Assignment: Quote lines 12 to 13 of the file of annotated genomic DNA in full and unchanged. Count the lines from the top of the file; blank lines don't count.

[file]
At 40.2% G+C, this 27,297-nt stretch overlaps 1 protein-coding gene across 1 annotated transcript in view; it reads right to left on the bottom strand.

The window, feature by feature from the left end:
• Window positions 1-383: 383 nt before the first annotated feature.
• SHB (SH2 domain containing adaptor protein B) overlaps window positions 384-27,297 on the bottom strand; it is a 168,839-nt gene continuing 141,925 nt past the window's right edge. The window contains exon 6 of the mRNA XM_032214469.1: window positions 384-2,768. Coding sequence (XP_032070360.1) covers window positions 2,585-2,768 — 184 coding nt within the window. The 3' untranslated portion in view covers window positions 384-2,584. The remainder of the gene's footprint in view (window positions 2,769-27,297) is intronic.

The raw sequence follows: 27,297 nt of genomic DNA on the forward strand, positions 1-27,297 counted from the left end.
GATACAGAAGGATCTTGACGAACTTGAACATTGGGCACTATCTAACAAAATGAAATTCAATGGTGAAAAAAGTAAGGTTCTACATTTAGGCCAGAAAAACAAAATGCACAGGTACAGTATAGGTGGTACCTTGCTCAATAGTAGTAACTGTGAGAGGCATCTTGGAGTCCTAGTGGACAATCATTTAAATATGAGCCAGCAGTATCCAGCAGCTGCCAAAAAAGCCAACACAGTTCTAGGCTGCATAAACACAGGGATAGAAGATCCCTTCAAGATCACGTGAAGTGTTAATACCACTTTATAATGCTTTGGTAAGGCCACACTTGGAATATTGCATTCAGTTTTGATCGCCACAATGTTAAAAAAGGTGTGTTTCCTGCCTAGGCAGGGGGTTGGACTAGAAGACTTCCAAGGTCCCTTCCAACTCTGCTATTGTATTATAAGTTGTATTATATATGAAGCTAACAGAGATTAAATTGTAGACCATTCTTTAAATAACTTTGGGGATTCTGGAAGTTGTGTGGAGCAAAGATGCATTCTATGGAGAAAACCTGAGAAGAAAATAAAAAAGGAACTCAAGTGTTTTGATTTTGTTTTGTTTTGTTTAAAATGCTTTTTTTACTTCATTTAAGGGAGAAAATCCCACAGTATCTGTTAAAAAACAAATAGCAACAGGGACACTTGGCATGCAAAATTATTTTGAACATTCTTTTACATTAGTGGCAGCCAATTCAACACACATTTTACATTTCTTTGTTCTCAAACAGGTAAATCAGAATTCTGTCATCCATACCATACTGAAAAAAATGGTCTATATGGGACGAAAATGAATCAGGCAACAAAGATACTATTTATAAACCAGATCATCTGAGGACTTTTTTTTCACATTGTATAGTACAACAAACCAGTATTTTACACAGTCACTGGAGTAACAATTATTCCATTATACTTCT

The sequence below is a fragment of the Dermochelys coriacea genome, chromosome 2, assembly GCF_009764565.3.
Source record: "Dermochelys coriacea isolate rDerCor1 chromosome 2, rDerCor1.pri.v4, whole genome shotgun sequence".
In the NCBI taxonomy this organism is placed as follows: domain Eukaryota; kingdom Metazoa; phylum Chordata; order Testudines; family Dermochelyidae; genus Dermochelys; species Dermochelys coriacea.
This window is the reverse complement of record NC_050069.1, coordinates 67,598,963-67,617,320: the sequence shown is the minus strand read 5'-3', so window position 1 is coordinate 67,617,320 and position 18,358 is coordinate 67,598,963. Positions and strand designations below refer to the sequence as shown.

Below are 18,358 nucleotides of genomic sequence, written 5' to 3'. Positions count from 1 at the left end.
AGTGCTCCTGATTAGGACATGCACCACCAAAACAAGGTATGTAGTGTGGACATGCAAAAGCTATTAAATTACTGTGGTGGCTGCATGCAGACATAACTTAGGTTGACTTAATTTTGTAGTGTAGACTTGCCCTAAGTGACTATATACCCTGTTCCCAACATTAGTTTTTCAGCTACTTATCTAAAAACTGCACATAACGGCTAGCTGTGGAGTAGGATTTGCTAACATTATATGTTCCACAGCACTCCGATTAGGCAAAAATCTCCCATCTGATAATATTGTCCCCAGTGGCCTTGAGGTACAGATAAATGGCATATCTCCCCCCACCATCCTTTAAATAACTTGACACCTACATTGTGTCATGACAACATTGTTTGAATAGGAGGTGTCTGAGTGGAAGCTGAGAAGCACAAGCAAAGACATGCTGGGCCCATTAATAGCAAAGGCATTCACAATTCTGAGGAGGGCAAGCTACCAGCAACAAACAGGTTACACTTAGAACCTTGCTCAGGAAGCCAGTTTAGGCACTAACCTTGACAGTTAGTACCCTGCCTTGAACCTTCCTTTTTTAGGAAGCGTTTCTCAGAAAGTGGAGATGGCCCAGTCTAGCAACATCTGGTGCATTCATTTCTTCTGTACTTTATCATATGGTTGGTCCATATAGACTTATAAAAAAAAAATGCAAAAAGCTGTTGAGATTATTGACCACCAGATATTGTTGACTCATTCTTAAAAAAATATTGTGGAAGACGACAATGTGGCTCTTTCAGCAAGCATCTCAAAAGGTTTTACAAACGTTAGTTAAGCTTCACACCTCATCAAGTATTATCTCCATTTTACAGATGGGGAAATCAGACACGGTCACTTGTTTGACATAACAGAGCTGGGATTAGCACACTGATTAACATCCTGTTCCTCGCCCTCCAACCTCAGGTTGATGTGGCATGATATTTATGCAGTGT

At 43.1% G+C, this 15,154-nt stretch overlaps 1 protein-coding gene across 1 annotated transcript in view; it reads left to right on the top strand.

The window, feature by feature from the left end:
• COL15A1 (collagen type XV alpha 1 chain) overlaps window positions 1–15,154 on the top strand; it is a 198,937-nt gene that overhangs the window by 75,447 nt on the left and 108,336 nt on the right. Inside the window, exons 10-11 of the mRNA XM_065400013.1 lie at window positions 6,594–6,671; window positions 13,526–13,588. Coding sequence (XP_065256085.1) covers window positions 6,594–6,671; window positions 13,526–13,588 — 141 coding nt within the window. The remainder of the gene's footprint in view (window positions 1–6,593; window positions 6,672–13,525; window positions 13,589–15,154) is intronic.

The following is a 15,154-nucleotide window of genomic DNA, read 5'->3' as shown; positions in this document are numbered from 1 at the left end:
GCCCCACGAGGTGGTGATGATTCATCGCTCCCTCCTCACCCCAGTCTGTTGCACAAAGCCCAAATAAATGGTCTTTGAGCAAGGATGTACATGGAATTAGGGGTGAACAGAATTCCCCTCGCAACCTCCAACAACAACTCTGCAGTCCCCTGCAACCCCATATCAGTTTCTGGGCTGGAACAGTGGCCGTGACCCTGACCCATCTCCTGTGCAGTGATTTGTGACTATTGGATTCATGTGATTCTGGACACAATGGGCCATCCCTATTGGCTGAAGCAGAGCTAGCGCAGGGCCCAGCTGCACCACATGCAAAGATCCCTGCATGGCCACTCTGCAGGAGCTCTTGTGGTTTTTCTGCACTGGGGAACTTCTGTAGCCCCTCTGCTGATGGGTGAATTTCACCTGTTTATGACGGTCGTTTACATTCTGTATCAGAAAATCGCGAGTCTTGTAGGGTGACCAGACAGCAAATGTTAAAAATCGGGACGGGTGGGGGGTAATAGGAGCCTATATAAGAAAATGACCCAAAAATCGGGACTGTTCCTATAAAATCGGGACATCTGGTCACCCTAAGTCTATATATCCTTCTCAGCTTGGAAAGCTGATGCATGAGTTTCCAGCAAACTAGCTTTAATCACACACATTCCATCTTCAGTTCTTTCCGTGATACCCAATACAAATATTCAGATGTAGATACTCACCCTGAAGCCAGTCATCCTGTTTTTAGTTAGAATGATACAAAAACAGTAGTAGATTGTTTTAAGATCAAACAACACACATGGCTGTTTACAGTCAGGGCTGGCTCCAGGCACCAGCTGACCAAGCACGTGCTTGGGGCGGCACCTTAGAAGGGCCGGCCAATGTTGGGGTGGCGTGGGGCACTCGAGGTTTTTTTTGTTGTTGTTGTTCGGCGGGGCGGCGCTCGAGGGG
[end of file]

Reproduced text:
AGTGCTCCTGATTAGGACATGCACCACCAAAACAAGGTATGTAGTGTGGACATGCAAAAGCTATTAAATTACTGTGGTGGCTGCATGCAGACATAACTTAGGTTGACTTAATTTTGTAGTGTAGACTTGCCCTAAGTGACTATATACCCTGTTCCCAACATTAGTTTTTCAGCTACTTATCTAAAAACTGCACATAACGGCTAGCTGTGGAGTAGGATTTGCTAACATTATATGTTCCACAGCACTCCGATTAGGCAAAAATCTCCCATCTGATAATATTGTCCCCAGTGGCCTTGAGGTACAGATAAATGGCATATCTCCCCCCACCATCCTTTAAATAACTTGACACCTACATTGTGTCATGACAACATTGTTTGAATAGGAGGTGTCTGAGTGGAAGCTGAGAAGCACAAGCAAAGACATGCTGGGCCCATTAATAGCAAAGGCATTCACAATTCTGAGGAGGGCAAGCTACCAGCAACAAACAGGTTACACTTAGAACCTTGCTCAGGAAGCCAGTTTAGGCACTAACCTTGACAGTTAGTACCCTGCCTTGAACCTTCCTTTTTTAGGAAGCGTTTCTCAGAAAGTGGAGATGGCCCAGTCTAGCAACATCTGGTGCATTCATTTCTTCTGTACTTTATCATATGGTTGGTCCATATAGACTTATAAAAAAAAAATGCAAAAAGCTGTTGAGATTATTGACCACCAGATATTGTTGACTCATTCTTAAAAAAATATTGTGGAAGACGACAATGTGGCTCTTTCAGCAAGCATCTCAAAAGGTTTTACAAACGTTAGTTAAGCTTCACACCTCATCAAGTATTATCTCCATTTTACAGATGGGGAAATCAGACACGGTCACTTGTTTGACATAACAGAGCTGGGATTAGCACACTGATTAACATCCTGTTCCTCGCCCTCCAACCTCAGGTTGATGTGGCATGATATTTATGCAGTGT

At 43.1% G+C, this 15,154-nt stretch overlaps 1 protein-coding gene across 1 annotated transcript in view; it reads left to right on the top strand.